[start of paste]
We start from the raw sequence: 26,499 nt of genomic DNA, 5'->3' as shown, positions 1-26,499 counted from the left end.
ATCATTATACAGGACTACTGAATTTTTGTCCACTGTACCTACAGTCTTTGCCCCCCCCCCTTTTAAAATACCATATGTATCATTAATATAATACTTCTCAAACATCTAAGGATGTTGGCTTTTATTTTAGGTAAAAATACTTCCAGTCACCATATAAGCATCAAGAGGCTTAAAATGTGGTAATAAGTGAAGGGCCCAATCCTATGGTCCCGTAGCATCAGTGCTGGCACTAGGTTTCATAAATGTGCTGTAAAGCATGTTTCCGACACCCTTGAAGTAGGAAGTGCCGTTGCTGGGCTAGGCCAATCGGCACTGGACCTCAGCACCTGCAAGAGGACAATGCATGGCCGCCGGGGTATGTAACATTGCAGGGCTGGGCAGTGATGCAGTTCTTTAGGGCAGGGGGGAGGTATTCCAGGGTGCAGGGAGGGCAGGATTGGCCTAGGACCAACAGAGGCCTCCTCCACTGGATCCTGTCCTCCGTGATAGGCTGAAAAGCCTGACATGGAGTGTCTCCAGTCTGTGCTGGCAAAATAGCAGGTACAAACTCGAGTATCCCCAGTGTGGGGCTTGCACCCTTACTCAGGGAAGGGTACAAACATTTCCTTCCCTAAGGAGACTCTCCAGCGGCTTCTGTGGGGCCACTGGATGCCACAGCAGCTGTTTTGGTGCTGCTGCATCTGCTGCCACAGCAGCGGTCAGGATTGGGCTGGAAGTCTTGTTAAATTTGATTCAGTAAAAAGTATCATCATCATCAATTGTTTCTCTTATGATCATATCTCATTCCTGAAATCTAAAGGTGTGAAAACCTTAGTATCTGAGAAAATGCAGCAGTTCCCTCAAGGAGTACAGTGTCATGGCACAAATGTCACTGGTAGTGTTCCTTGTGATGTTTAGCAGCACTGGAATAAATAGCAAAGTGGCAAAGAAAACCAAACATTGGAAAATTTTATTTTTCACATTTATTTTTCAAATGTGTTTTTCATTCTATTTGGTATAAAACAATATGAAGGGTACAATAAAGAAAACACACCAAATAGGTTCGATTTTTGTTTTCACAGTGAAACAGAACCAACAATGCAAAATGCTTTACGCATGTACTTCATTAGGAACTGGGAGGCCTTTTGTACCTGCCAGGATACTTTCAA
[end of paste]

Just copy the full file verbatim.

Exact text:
We start from the raw sequence: 26,499 nt of genomic DNA, 5'->3' as shown, positions 1-26,499 counted from the left end.
ATCATTATACAGGACTACTGAATTTTTGTCCACTGTACCTACAGTCTTTGCCCCCCCCCCTTTTAAAATACCATATGTATCATTAATATAATACTTCTCAAACATCTAAGGATGTTGGCTTTTATTTTAGGTAAAAATACTTCCAGTCACCATATAAGCATCAAGAGGCTTAAAATGTGGTAATAAGTGAAGGGCCCAATCCTATGGTCCCGTAGCATCAGTGCTGGCACTAGGTTTCATAAATGTGCTGTAAAGCATGTTTCCGACACCCTTGAAGTAGGAAGTGCCGTTGCTGGGCTAGGCCAATCGGCACTGGACCTCAGCACCTGCAAGAGGACAATGCATGGCCGCCGGGGTATGTAACATTGCAGGGCTGGGCAGTGATGCAGTTCTTTAGGGCAGGGGGGAGGTATTCCAGGGTGCAGGGAGGGCAGGATTGGCCTAGGACCAACAGAGGCCTCCTCCACTGGATCCTGTCCTCCGTGATAGGCTGAAAAGCCTGACATGGAGTGTCTCCAGTCTGTGCTGGCAAAATAGCAGGTACAAACTCGAGTATCCCCAGTGTGGGGCTTGCACCCTTACTCAGGGAAGGGTACAAACATTTCCTTCCCTAAGGAGACTCTCCAGCGGCTTCTGTGGGGCCACTGGATGCCACAGCAGCTGTTTTGGTGCTGCTGCATCTGCTGCCACAGCAGCGGTCAGGATTGGGCTGGAAGTCTTGTTAAATTTGATTCAGTAAAAAGTATCATCATCATCAATTGTTTCTCTTATGATCATATCTCATTCCTGAAATCTAAAGGTGTGAAAACCTTAGTATCTGAGAAAATGCAGCAGTTCCCTCAAGGAGTACAGTGTCATGGCACAAATGTCACTGGTAGTGTTCCTTGTGATGTTTAGCAGCACTGGAATAAATAGCAAAGTGGCAAAGAAAACCAAACATTGGAAAATTTTATTTTTCACATTTATTTTTCAAATGTGTTTTTCATTCTATTTGGTATAAAACAATATGAAGGGTACAATAAAGAAAACACACCAAATAGGTTCGATTTTTGTTTTCACAGTGAAACAGAACCAACAATGCAAAATGCTTTACGCATGTACTTCATTAGGAACTGGGAGGCCTTTTGTACCTGCCAGGATACTTTCAA